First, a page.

In the UK’s quality assurance system, there’s one feature – the external examining system – which is assumed to be an immutable object.
But does assuming that ‘well, we’ve always done it, so it must be right’ blind us to other options? Rather than tweak the system, as has regularly been proposed over the years, we ought to be more radical. Do we need an external examining system at all?
First, a little history…
The external examining system was set up in the 1830s to enable Durham to assure potential students (and others) that their degrees were comparable to those of Oxford or Cambridge. By the 1950s, the system was adopted by the National Council for Technological Awards (NCTA) and then from the 1960s onwards, by the Council for National Academic Awards (CNAA). Today, the Quality Assurance Agency still expects, through the Quality Code, that external examiners will provide informative comment on whether academic standards are comparable with those in other UK degree-awarding bodies of which the examiners have experience.
Twenty years ago, Ronald Barnett noted that “… we have to doubt that the external examining system ever fulfilled the responsibilities placed on it. It appears likely that the idea was always a fiction; we just did not recognise it as such.” Barnett’s perspective was based on a system inadequate for supporting the demands of a mass higher education system. He noted at the time that there were around 100 universities and around one million students. Two decades on, the sector has around 1.8 million undergraduate students studying at over 500 institutions.
Stop Me If You Think You’ve Heard This One Before
Barnett was not alone in doubting that the system was able to assure the comparability of standards of student achievement. The 1985 Lindop Report noted that there was confusion around the role of the external examiner. In 1989, the Council for National Academic Awards (CNAA) hoped that training would address such confusion. In 1994, the Higher Education Quality Council (HEQC) joined the debate, suggesting that comprehensive training was all that was required. A year later, HEQC commissioned a report called The External Examiner System: Possible Futures. Proposals included a national register and a national policy for training.
Clearly, the difficulties had not been resolved by 1997, when Dearing entered the fray with recommendations for a register of external examiners, managed by QAA. In 2009 the Commons Select Committee for Higher Education got involved, also recommending the creation of a register of external examiners along with new training for examiners.
Most recently, the Higher Education Academy (2015) also questioned whether the external examining system was effective in safeguarding standards. The report also noted that examiners may lack experience of different providers across the sector. With around 150 higher education institutions, 270 colleges of further education offering higher education, and an increasing number of ‘alternative’ providers, it’s easy to see that this is probably the case. The report concludes with recommendations designed to strengthen a system aimed at assuring comparability of standards at discipline level. It did not propose a more comprehensive review and a potential re-casting of purpose of the system.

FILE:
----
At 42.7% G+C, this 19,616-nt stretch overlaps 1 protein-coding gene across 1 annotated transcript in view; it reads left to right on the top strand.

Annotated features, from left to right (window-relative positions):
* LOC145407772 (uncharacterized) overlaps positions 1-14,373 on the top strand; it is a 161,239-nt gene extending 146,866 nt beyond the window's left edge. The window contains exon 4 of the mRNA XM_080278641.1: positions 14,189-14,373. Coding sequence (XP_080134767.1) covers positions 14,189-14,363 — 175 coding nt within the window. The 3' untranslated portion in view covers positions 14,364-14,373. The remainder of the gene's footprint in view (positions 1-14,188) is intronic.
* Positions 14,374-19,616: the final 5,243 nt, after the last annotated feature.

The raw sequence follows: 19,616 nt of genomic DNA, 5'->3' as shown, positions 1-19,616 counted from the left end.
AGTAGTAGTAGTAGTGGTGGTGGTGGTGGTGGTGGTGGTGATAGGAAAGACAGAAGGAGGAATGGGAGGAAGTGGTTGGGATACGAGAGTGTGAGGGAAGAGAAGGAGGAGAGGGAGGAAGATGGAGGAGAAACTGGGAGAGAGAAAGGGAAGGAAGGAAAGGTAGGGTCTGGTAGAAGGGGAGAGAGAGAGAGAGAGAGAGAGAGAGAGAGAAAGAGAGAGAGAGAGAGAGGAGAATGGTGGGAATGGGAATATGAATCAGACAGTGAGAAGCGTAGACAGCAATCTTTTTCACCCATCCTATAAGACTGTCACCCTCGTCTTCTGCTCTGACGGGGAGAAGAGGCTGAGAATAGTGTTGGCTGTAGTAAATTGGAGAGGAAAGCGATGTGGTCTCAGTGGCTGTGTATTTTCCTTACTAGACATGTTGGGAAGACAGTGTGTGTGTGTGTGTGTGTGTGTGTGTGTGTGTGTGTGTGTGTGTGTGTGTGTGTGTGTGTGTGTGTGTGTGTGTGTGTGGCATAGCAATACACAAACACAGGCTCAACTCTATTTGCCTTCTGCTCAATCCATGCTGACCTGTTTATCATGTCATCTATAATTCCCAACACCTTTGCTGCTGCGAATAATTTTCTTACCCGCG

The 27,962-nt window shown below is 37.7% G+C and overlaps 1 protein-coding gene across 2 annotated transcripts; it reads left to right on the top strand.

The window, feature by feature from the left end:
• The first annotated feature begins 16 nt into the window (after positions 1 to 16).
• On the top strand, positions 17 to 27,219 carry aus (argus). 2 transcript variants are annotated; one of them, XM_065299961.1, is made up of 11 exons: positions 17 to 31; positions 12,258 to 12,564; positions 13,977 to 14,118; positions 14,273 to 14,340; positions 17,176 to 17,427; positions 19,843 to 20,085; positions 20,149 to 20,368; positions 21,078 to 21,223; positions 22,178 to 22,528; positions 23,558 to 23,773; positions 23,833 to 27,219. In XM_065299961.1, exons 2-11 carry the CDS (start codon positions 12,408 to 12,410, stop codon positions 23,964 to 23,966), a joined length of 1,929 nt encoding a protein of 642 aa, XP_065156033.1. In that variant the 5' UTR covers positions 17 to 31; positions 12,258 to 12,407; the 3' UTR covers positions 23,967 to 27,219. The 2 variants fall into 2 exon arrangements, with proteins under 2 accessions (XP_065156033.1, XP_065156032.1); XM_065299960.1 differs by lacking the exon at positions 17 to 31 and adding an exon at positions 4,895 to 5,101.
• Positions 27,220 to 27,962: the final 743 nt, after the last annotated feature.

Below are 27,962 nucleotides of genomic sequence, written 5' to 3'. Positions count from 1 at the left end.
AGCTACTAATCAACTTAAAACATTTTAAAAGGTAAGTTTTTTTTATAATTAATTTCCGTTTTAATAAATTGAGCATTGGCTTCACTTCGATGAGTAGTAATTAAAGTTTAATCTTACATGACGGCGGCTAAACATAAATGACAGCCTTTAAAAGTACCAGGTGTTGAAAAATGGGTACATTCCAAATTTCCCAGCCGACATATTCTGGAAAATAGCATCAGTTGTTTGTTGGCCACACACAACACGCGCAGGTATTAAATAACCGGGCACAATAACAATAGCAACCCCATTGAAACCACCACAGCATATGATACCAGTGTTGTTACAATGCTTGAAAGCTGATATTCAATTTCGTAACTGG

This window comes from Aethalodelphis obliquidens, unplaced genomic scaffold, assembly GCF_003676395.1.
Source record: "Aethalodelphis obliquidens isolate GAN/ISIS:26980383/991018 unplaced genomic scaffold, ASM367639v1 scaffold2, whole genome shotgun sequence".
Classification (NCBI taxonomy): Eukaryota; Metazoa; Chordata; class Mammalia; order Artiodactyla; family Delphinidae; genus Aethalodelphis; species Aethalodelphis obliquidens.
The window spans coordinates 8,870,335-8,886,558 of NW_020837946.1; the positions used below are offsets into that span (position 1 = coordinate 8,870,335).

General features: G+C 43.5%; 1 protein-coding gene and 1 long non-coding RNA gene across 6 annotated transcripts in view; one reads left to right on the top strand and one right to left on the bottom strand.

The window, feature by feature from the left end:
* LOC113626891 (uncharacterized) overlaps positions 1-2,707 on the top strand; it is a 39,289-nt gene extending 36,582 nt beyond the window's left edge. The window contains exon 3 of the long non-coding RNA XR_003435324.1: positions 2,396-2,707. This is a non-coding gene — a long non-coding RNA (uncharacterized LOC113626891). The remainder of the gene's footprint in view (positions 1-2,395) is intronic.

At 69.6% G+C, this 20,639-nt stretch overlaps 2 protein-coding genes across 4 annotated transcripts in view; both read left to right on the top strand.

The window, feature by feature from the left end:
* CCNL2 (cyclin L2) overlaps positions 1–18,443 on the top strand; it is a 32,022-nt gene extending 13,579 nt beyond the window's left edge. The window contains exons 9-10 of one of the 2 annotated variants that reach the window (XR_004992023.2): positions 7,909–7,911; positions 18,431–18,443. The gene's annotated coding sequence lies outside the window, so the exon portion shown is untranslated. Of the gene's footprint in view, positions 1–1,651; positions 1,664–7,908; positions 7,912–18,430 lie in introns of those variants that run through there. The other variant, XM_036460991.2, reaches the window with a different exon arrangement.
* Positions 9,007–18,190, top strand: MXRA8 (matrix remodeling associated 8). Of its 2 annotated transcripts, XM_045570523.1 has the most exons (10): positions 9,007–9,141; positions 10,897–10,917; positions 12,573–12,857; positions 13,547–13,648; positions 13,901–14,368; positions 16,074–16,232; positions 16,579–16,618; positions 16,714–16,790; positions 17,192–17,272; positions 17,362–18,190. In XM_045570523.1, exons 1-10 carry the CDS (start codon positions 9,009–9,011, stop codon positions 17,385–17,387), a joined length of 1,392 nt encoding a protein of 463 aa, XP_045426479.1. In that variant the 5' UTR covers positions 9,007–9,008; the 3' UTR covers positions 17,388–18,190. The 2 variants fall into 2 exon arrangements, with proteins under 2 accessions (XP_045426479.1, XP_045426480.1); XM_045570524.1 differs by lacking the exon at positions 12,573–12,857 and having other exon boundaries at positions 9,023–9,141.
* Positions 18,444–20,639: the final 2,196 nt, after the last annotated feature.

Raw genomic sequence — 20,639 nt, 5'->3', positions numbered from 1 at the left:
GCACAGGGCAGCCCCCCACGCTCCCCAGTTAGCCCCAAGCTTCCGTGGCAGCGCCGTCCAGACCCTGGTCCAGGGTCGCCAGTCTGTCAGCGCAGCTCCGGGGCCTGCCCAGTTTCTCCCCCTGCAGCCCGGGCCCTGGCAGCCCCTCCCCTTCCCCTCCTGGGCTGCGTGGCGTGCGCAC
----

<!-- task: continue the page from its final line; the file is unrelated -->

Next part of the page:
The repetitive nature of these reports and reviews begs the question: why does the sector insist on tinkering with the system rather than going for first principles?
What Difference Does It Make?
Might there be reasons for retaining the external examining system? If the system does not offer maintenance and comparability of standards, then what does it offer? Its value is in its ability to identify matters for improvement and best practice that might improve the quality of the student learning experience. However, given the extraordinary cost of the system to the sector, it is questionable whether there is enough value in return for the extortionate amount of time and effort external examining can take.
There are three fundamental flaws with the current system. First, the size and diversity of the sector is such that we are not able to even consider assuring comparability of standards of student achievement. Second, were this even possible, examiners are not in a position to assure comparability of the academic regulations used to measure student achievement, such as how algorithms for degree classification might work. Third, examiners do not have guidance in the form of nationally-agreed descriptors for a First, a 2:1 etc. in order to establish whether standards are in any way comparable across the sector.
The UK is nearly unique (Malta, Denmark and Norway preventing it from being completely so) in having a system of external examining at undergraduate level. We could focus on second and/or double marking and internal moderation to assure standards within institutions. Universities and colleges have systems for the management of quality and the assurance of standards. To claim that external examiners add materially to these processes is a fiction. Let’s use them for what they’re good for – enhancing the student experience – but let’s not kid ourselves, or our students, that they’re doing more than that.